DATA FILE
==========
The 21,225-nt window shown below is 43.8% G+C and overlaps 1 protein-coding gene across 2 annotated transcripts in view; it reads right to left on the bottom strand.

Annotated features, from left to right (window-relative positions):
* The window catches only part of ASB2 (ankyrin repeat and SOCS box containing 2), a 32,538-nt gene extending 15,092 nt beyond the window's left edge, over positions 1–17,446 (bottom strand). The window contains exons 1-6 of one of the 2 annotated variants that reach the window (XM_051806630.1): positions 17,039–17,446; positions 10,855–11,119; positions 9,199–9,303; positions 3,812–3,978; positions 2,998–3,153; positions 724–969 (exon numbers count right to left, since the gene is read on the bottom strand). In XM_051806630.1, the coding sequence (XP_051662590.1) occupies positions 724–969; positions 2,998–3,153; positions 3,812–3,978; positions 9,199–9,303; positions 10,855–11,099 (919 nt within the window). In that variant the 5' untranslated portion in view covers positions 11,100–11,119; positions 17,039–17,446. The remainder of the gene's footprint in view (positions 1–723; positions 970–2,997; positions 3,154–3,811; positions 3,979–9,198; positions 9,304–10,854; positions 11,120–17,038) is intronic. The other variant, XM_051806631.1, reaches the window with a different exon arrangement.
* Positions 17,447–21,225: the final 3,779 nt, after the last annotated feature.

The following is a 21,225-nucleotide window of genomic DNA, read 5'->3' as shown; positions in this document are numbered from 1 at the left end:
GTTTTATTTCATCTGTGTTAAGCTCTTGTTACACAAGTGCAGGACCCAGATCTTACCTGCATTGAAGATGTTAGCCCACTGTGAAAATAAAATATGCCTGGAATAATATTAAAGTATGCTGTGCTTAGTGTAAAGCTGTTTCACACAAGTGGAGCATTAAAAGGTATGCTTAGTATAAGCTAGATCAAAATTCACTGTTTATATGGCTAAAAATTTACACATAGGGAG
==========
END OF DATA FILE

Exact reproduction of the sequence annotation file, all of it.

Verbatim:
The 21,225-nt window shown below is 43.8% G+C and overlaps 1 protein-coding gene across 2 annotated transcripts in view; it reads right to left on the bottom strand.

Annotated features, from left to right (window-relative positions):
* The window catches only part of ASB2 (ankyrin repeat and SOCS box containing 2), a 32,538-nt gene extending 15,092 nt beyond the window's left edge, over positions 1–17,446 (bottom strand). The window contains exons 1-6 of one of the 2 annotated variants that reach the window (XM_051806630.1): positions 17,039–17,446; positions 10,855–11,119; positions 9,199–9,303; positions 3,812–3,978; positions 2,998–3,153; positions 724–969 (exon numbers count right to left, since the gene is read on the bottom strand). In XM_051806630.1, the coding sequence (XP_051662590.1) occupies positions 724–969; positions 2,998–3,153; positions 3,812–3,978; positions 9,199–9,303; positions 10,855–11,099 (919 nt within the window). In that variant the 5' untranslated portion in view covers positions 11,100–11,119; positions 17,039–17,446. The remainder of the gene's footprint in view (positions 1–723; positions 970–2,997; positions 3,154–3,811; positions 3,979–9,198; positions 9,304–10,854; positions 11,120–17,038) is intronic. The other variant, XM_051806631.1, reaches the window with a different exon arrangement.
* Positions 17,447–21,225: the final 3,779 nt, after the last annotated feature.

The following is a 21,225-nucleotide window of genomic DNA, read 5'->3' as shown; positions in this document are numbered from 1 at the left end:
GTTTTATTTCATCTGTGTTAAGCTCTTGTTACACAAGTGCAGGACCCAGATCTTACCTGCATTGAAGATGTTAGCCCACTGTGAAAATAAAATATGCCTGGAATAATATTAAAGTATGCTGTGCTTAGTGTAAAGCTGTTTCACACAAGTGGAGCATTAAAAGGTATGCTTAGTATAAGCTAGATCAAAATTCACTGTTTATATGGCTAAAAATTTACACATAGGGAG